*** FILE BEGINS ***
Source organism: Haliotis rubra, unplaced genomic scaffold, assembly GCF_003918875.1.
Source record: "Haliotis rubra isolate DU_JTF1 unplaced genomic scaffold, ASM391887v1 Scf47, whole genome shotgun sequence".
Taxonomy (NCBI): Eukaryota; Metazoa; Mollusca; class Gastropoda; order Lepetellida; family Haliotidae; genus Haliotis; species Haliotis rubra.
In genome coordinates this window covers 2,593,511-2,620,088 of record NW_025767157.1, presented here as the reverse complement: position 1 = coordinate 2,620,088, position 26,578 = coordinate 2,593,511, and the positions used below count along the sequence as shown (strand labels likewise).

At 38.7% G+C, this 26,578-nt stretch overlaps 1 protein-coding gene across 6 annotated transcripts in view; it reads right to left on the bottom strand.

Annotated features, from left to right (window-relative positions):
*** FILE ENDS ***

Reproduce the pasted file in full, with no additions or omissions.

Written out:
Source organism: Haliotis rubra, unplaced genomic scaffold, assembly GCF_003918875.1.
Source record: "Haliotis rubra isolate DU_JTF1 unplaced genomic scaffold, ASM391887v1 Scf47, whole genome shotgun sequence".
Taxonomy (NCBI): Eukaryota; Metazoa; Mollusca; class Gastropoda; order Lepetellida; family Haliotidae; genus Haliotis; species Haliotis rubra.
In genome coordinates this window covers 2,593,511-2,620,088 of record NW_025767157.1, presented here as the reverse complement: position 1 = coordinate 2,620,088, position 26,578 = coordinate 2,593,511, and the positions used below count along the sequence as shown (strand labels likewise).

At 38.7% G+C, this 26,578-nt stretch overlaps 1 protein-coding gene across 6 annotated transcripts in view; it reads right to left on the bottom strand.

Annotated features, from left to right (window-relative positions):